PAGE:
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Human Rights Act to be scrapped... Watch

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    (Original post by marcusfox)



    It's pretty much the case throughout the civilised world. I'm not saying exceptions shouldn't be made, but that's the point, it should be the exception.
    Not really. The American system is complex and in practice it is hard to deport a permanent resident. Canada is in a hopeless tangle. http://ca.news.yahoo.com/blogs/daily...192209444.html France makes a lot of noises but noticeably hasn't got rid of many North African criminals. The country that is very adept at this, usually in our direction, is Australia but there is certainly the impression that it deports at the end of a working life so as to throw elderly care costs on the UK.
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    (Original post by nulli tertius)
    Not really. The American system is complex and in practice it is hard to deport a permanent resident. Canada is in a hopeless tangle. http://ca.news.yahoo.com/blogs/daily...192209444.html France makes a lot of noises but noticeably hasn't got rid of many North African criminals. The country that is very adept at this, usually in our direction, is Australia but there is certainly the impression that it deports at the end of a working life so as to throw elderly care costs on the UK.
    Erm, I meant (as in reply to your point) that the general view across the governments and the respective populations of the civilised world is that foreign offenders who commit crimes in their country are preferably deported at the end of their sentences.

    Whether or not it is easy to do so is a separate issue and whether the US, Canadians, French etc have the wherewithal and the ability to enforce these deportations in the face of legal challenges and loopholes exploited by the criminal's defence attorneys is neither here nor there.
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    I believe the Human Rights Act is a waste of time. The people that made the act break it daily. You can't express your opinions on certain things, there are millions of people in places like Africa that have to put up with poverty and famine. It's just the title of a false act that helps global leaders sleep at night.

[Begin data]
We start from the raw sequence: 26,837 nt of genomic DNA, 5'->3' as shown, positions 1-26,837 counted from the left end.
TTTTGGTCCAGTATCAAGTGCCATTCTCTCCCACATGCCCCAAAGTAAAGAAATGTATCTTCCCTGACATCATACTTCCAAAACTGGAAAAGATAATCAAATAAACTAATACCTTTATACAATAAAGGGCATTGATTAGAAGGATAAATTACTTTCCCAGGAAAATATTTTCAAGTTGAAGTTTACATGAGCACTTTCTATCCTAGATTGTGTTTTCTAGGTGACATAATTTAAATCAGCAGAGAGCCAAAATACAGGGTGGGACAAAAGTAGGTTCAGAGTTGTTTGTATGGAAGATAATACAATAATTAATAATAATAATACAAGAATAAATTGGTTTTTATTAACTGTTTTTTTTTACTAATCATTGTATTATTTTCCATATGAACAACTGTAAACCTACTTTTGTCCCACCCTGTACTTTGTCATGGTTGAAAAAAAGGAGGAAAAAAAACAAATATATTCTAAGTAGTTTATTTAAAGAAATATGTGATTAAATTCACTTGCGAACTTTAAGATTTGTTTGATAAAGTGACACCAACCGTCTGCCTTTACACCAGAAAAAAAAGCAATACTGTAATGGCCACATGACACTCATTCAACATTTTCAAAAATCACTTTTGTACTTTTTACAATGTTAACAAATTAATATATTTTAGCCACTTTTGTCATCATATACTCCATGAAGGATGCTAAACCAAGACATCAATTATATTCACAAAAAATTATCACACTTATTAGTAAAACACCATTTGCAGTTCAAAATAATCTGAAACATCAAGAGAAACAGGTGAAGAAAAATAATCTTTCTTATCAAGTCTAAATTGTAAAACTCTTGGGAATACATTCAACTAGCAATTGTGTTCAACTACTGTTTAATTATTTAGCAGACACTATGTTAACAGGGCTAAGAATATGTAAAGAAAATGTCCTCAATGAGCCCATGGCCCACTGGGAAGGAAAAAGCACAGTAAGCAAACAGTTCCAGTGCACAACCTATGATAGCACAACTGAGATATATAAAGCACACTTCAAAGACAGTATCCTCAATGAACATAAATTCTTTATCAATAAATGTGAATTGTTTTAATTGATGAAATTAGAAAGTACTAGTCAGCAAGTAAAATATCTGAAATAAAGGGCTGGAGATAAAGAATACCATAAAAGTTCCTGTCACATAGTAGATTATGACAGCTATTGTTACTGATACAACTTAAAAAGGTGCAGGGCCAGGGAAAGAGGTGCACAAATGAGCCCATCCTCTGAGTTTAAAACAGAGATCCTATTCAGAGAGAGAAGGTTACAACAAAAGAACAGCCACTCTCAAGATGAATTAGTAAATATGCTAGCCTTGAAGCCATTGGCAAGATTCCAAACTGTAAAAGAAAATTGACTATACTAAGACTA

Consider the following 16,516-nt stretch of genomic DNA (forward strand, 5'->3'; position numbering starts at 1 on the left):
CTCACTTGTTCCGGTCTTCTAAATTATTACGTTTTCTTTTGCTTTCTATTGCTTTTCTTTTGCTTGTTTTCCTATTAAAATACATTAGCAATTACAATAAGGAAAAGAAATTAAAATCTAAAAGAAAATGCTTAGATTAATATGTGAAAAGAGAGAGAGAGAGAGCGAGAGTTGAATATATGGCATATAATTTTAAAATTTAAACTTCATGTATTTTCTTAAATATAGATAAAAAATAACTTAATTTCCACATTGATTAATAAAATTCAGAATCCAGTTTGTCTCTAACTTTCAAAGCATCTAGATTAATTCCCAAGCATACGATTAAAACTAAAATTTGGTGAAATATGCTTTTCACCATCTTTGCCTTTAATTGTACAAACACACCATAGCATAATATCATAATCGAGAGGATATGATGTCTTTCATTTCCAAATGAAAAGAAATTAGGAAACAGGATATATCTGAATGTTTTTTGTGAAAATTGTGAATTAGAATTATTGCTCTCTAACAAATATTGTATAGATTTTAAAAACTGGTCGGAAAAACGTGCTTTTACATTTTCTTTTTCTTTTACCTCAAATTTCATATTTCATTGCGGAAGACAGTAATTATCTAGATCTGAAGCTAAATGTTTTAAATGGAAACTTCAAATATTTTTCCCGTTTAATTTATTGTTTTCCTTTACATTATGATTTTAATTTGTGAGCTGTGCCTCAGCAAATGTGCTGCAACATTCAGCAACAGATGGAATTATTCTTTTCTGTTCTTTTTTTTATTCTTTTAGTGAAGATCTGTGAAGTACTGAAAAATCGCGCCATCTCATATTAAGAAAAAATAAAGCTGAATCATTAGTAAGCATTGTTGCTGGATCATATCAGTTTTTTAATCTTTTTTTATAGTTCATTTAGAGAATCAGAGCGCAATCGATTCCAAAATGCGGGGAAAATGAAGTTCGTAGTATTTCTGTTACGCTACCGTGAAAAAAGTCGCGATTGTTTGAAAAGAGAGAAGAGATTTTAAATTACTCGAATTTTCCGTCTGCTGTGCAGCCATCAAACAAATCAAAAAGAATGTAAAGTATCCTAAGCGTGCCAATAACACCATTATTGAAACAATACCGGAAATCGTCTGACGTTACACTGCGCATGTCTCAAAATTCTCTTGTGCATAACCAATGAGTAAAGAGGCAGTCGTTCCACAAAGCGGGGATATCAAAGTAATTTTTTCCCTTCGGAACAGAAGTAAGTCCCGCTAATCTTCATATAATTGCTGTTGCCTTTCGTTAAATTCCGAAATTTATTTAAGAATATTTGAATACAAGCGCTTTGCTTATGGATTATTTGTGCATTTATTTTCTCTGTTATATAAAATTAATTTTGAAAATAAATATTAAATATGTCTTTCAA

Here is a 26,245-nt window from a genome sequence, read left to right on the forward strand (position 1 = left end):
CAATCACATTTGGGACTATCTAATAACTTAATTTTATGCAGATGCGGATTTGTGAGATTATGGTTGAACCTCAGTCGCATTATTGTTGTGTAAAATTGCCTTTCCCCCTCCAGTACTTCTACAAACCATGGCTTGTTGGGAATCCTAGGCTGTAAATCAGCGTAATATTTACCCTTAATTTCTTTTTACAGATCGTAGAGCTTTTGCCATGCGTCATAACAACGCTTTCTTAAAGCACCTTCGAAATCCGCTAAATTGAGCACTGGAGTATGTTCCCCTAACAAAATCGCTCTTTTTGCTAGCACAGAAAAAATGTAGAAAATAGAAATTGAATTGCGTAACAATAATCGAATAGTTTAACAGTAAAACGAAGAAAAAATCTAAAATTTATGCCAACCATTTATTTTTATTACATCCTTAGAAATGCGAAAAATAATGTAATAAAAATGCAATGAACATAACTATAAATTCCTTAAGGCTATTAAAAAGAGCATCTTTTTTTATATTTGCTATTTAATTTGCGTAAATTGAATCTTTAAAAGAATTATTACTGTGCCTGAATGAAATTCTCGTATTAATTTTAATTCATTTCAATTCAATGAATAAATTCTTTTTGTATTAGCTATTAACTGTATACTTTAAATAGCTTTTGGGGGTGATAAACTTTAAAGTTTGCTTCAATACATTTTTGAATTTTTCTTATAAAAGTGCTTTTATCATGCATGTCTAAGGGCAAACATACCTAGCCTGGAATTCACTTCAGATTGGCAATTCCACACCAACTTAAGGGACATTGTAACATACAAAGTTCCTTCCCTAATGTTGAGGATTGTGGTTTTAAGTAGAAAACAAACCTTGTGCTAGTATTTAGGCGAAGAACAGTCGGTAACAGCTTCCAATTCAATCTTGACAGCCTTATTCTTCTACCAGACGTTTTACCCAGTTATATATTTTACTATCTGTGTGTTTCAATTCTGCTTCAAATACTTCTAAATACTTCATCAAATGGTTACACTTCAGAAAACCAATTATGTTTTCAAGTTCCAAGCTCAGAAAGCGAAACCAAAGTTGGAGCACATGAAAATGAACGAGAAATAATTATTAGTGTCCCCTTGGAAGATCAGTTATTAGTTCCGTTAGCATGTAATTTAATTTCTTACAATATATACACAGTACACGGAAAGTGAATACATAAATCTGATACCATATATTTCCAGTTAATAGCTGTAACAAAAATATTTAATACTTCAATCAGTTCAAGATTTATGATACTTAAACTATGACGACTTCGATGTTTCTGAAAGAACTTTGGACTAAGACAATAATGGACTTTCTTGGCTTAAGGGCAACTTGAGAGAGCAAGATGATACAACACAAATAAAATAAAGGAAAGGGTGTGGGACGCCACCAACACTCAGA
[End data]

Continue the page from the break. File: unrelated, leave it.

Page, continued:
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    (Original post by marcusfox)
    The fact that 63% of burglars got custody means that 37% didn't. I'm not going to believe that all of those 37% are first offenders either, which means that a significant number of repeat offenders are still not getting custody as they should. Of course I recognise that many will not be getting custody for serious offences because of an early guilty plea.
    Maybe not all of the 37%, but I'd put money on most of the 37% being first time offenders. Also bare in mind that for those who commit a third domestic burglary, there is a mandatory minimum sentence of 3 years.
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    (Original post by marcusfox)
    Just heard TM on the news that they are looking to scrap this. About time too. Well, not simply scrap it, but do away with the current form and we re-write our own version to meet the needs and best interests of the majority of people who live here.

    One of the big problems with the current state of affairs are the completely perverse ways that it has been interpreted.

    EDIT - Most people objecting to this have missed the point in its entirety. The suggestion is not, and never has been to abandon human rights. The issue is the nature of those rights and the people to whom they are applied and when.

    Some will obviously argue that rights are universal, and that this is a conclusion that may not be challenged. Yet there are many legitimate and entirely cogent opposing positions.

    Many people believe in a communitarian perspective, such rights are contingent on collaboration with society, and may be forfeit.

    The HRA was no doubt well intended, but has shown itself to be not fit for purpose in its current incarnation as it has been widely open to abuse, since it turns on its head the values of fairness and common sense.

    Fully agree with this. This is a great day for democracy, justice and common sense.
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    Can't anybody see what the bumbling Tories are doing?


    "We'll have an EU referendum..."

    "We'll scrap the HRA..."

    "We'll do all of these things..... only if you elect us in 2015. :innocent:"